tionary measure against the threat of deregulation.
31
Mergers
led to economies of scale. Productivity improved, allowing fewer
workers to produce more energy than in the past.
Wholesale trade mimics manufacturing
Employment in wholesale trade grew the slowest of all ser-
vice-producing industries during the decade. Job growth in
durable goods distribution only slightly outpaced that of non-
durable goods and, when combined, resulted in sluggish em-
ployment growth in wholesale trade compared to the all-in-
dustry average. Like manufacturing, employment contracted
during the year prior to the recession, and then lagged behind
in the recovery. Wholesale trade did not fully recover until
1995.
The durable goods distribution industry, which accounts
for approximately 60 percent of total employment in wholesale
trade, responded dramatically to the changing business cycle.
Losses were severe and recovery slow, but, once underway,
expansion was rapid. In contrast, employment in nondurable
goods distribution was not nearly as volatile and more closely
mirrored overall industry employment trends.
Professional and commercial equipment (SIC 504) ac-
counted for close to 40 percent of employment growth in
durable goods and was affected much more mildly during the
recession. This industry was largely influenced by the com-
puters, peripherals, and software industry. During the first
half of the decade, the average annual rate of job growth in
the computer industry remained flat, but rebounded and man-
aged to grow at an 8-percent average annual rate for the rest
of the decade. The integration of the personal computer into
the daily routine of more and more U.S. households in-
creased consumer demand and, therefore, employment.
32
According to the Bureau of the Census, the percent of house-
holds that owned a computer more than doubled to 36.6 per-
cent between 1989 and 1997.
33
Retail trade sells itself short
Employment changes in the retail trade industry were highly
sensitive to shifting trends in demographics, buying power,
and fashion. More disposable income in the 1990s helped re-
tail sales expand by 70 percent. Strong sales were not reflected
in strong job growth in retail trade, and employment in the
industry grew slower than that of the total private economy.
34
Retail e-commerce sales in the fourth quarter of 1999 were less
than one percent of total retail sales; thus, e-commerce cannot
be blamed for this sluggish growth.
35
A tight labor market plagued the Nation at the end of the
decade and hampered employment growth in most retail in-
dustries. Employers desperate for workers devised new and
innovative methods for hiring and retaining employees. Major
retail chains started to recruit seasonal help earlier. Compa-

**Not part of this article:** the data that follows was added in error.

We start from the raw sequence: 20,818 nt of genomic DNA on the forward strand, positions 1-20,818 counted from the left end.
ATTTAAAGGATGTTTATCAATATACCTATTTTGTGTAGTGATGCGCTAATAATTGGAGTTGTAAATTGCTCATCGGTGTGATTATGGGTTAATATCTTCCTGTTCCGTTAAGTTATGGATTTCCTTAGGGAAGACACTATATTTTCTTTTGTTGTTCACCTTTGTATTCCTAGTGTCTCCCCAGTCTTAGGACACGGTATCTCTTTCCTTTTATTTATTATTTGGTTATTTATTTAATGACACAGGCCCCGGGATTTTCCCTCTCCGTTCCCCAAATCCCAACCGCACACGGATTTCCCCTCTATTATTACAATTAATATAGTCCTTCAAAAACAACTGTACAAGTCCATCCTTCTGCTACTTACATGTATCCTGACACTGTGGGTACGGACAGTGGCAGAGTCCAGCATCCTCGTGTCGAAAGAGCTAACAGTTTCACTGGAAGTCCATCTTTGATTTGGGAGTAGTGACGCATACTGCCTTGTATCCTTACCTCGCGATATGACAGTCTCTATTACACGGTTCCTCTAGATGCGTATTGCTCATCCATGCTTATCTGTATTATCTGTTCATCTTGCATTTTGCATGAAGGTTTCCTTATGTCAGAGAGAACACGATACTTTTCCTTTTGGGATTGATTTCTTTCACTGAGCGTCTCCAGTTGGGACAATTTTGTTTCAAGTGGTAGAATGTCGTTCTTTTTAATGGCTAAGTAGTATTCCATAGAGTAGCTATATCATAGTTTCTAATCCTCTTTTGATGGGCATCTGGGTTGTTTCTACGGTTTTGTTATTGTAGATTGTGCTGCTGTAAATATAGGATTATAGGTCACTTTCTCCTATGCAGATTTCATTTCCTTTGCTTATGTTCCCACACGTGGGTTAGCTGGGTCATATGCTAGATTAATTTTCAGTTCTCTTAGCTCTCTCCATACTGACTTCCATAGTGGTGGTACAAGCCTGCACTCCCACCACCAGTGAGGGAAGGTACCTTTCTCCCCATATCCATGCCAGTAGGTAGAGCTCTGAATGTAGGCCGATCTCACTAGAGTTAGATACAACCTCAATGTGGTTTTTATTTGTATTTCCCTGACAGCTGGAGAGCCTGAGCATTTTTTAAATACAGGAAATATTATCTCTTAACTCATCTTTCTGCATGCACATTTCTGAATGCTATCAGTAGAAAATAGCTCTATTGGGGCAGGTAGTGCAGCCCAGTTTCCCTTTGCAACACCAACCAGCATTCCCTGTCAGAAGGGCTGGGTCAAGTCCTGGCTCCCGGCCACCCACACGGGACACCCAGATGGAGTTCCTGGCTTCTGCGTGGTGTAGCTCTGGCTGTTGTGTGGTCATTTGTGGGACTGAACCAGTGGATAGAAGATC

nies hosted parties and added extra incentives, such as bigger
Job Growth In The 1990's A Retrospect - Bureau Of Labor Statistics
Monthly Labor Review December 2000 11
The 20 industries gaining the most jobs during the 1989–99 period
[Numbers in thousands]
1989 1999 Level Percent
1 736 Personnel supply services ......................................................... 1,454.5 3,600.7 2,146.2 147.6
2 58 Eating and drinking places ......................................................... 6,401.9 7,940.3 1,538.4 24.0
3 Local government education.................................................... 5,875.4 7,272.0 1,396.6 23.8
4 737 Computer and data processing services ................................. 736.3 1,830.8 1,094.5 148.6
5 Local government, except education ....................................... 4,733.8 5,534.3 800.5 16.9
6 738 Miscellaneous business services ............................................ 1,197.5 1,820.7 623.2 52.0
7 801 Offices and clinics of medical doctors ...................................... 1,267.9 1,876.6 608.7 48.0
8 806 Hospitals.................................................................................... 3,438.5 3,982.4 543.9 15.8
9 799 Miscellaneous amusement and recreation services .............. 697.7 1,240.5 542.8 77.8
10 874 Management and public relations services............................. 570.0 1,035.5 465.5 81.7
11 805 Nursing and personal care facilities ........................................ 1,355.7 1,784.5 428.8 31.6
12 808 Home health care services ....................................................... 243.7 635.6 391.9 160.8
13 836 Residential care services ......................................................... 422.7 775.4 352.7 83.4
14 421 Trucking and courier services, except air ................................ 1,260.6 1,610.5 349.9 27.8
15 832 Individual and family services .................................................. 433.7 752.3 318.6 73.5
16 835 Child day care services ............................................................ 378.4 694.9 316.5 83.6
17 531 Department stores..................................................................... 2,116.3 2,430.8 314.5 14.9
18 State government education .................................................... 1,668.1 1,968.1 300.0 18.0
19 822 Colleges and universities ......................................................... 1,000.6 1,286.3 285.7 28.6
20 541 Grocery stores ........................................................................... 2,814.3 3,084.6 270.3 9.6
Industry
Employment Change
Rank
SIC
code
Table 4.
store discounts and increased wages.
36
Retail stores not only
competed against each other for workers, but against higher
paying industries as well.
Apparel and accessory stores—the only retail industry to